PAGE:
It’s Hard to Kill Blood Stem Cells—Now We Know Why
From Columbia News June 28, 2019
For most of their lives, our hematopoietic stem cells (HSCs)—which produce all of our blood and immune cells—are quiet and inactive. But they also are the toughest cells in the blood system, able to survive exposure to levels of radiation or viral infections that kill most other blood cells.
A new study from researchers in Columbia’s Stem Cell Initiative has discovered how HSCs cheat death, which could lead to new therapies for blood cancers and other diseases related to aging and improve stem cell transplantation.
HSCs are typically quiescent and leave the work of producing new blood cells to their descendants, blood progenitor cells, which specialize in producing large quantities of specific cell types.
When infections or other inflammatory insults kill most progenitors and mature blood cells, HSCs wake up and regenerate the entire blood system.
What protects the HSCs from death and triggers them to regenerate is not well understood.
What the Researchers Found
“The finding turns the field on its head,” says Emmanuelle Passegué, PhD, director of the Columbia Stem Cell Initiative and the study’s senior author.
For years, researchers have thought TNF-alpha—a molecule released during infection and inflammation—was a danger to HSCs.
But these studies were often unable to fully separate HSCs from other types of cells. Using new and improved techniques, Passegué and postdoctoral fellow Masayuki Yamashita, PhD, found that TNF-alpha protects HSCs while triggering the death of progenitors.
HSCs survive because TNF-alpha activates a unique mechanism in HSCs that shields them from a particular form of cell death called necroptosis. Stem cells also become primed to regenerate the blood system when TNF-alpha disappears.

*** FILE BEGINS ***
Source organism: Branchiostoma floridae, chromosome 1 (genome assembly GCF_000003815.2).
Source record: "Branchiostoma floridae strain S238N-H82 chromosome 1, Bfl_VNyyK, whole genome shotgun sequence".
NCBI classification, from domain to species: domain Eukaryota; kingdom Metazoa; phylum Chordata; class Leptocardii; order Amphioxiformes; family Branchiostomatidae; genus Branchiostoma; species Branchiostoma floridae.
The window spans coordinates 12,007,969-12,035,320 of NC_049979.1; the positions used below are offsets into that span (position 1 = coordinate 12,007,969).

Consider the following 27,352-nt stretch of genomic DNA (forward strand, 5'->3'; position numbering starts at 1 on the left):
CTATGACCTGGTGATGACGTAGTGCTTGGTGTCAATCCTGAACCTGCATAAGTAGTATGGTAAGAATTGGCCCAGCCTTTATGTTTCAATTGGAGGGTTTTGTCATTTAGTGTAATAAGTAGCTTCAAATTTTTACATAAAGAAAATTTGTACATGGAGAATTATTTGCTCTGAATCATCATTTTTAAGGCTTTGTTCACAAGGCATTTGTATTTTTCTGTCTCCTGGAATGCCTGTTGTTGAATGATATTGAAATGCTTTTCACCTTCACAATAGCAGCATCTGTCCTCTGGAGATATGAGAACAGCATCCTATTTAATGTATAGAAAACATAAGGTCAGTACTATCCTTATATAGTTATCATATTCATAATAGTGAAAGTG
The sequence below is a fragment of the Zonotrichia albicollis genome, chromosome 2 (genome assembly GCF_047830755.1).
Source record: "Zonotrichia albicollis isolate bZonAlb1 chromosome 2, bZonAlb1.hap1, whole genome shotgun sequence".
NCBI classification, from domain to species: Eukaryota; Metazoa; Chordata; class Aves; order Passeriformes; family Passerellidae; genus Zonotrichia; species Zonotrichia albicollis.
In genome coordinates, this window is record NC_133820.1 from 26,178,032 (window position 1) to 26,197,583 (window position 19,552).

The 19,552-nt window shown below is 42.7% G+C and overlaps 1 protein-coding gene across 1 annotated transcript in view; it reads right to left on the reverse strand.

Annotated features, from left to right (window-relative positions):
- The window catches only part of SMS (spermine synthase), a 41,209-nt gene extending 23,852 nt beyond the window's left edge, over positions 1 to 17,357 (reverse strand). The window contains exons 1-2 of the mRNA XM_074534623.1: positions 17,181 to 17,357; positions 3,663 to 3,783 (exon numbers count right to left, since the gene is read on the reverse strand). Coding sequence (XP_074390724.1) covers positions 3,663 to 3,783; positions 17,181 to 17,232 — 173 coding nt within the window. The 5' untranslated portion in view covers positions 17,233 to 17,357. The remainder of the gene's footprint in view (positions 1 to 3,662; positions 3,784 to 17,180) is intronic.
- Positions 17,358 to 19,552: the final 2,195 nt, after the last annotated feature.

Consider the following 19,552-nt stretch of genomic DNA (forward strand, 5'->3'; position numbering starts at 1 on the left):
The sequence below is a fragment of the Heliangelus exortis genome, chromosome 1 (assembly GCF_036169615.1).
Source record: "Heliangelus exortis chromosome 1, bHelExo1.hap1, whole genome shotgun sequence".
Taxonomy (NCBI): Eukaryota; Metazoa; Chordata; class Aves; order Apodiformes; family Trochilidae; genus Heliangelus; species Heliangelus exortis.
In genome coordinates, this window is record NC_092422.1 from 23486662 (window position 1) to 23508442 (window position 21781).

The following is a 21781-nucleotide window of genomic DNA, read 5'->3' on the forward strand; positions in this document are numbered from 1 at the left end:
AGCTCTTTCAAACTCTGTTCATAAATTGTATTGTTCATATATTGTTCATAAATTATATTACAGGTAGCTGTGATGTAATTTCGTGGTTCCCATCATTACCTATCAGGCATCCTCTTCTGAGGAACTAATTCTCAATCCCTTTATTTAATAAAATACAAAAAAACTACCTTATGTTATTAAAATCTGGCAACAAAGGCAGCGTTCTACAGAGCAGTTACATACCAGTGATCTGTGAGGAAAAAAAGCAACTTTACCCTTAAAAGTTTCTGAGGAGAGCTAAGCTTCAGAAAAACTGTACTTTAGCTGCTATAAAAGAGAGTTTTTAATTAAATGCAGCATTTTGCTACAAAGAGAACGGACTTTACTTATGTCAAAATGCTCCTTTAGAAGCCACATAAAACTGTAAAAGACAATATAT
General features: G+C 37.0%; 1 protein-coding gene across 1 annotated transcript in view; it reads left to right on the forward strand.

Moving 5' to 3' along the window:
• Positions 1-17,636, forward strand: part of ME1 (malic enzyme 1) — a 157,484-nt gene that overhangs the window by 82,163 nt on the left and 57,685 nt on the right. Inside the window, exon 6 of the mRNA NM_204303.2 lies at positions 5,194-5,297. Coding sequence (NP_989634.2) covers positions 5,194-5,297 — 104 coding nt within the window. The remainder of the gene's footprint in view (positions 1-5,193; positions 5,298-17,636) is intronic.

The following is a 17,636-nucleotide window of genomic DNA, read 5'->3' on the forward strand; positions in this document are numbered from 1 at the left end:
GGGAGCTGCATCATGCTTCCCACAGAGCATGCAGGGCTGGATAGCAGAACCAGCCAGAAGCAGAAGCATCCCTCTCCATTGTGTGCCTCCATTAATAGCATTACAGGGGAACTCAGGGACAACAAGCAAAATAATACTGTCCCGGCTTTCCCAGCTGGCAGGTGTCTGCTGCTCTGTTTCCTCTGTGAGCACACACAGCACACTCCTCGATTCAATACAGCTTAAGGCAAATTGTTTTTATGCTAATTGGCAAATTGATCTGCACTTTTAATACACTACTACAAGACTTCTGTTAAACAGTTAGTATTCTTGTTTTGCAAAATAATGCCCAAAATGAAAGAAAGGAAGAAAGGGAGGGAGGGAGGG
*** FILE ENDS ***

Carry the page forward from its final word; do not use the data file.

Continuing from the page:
Survival Mechanisms Hijacked by Malignant or Aged Cells
The programs triggered by TNF-alpha may be a defense against viral infections. “Viruses can easily infect progenitor cells and turn them into virus factories,” Passegué says. “Purging these cells while preserving the stem cells can eliminate the infection and let the organism rebuild.”
But that’s only a great strategy when none of the cells are behaving badly.
The survival program that protects HSCs can be hijacked by malignant blood cells, as Passegué and Yamashita found in cells from patients with acute myeloid leukemia (AML) and myelodysplastic syndromes (MDS).
Aged HSCs that may have acquired deleterious mutations over time can also tap the survival program to prevent death, which may lead to other age-related diseases.
By looking at the activity of a handful of genes, Yamashita and Passegué can determine if a cell will live or die in response to TNF-alpha.
That may help determine if patients with myelodysplastic syndromes—where TNF-alpha is elevated—will develop leukemia. Patients with MDS can progress rapidly to leukemia or remain stable for decades, but physicians currently have no way to make a prognosis.
Their findings also may lead to improvements in bone marrow and stem cell transplantation. Passegué and Yamashita identified a short window of time when HSCs are vulnerable to TNF-alpha exposure and necroptosis killing. This effect dramatically impairs transplantation and regeneration of the blood system; understanding the process may allow physicians to mitigate that effect.
Finally, the results also may explain rare cases of anemia and other blood disorders that have been reported with the clinical use of TNF-α inhibitors for the treatment of rheumatoid arthritis and other inflammatory diseases.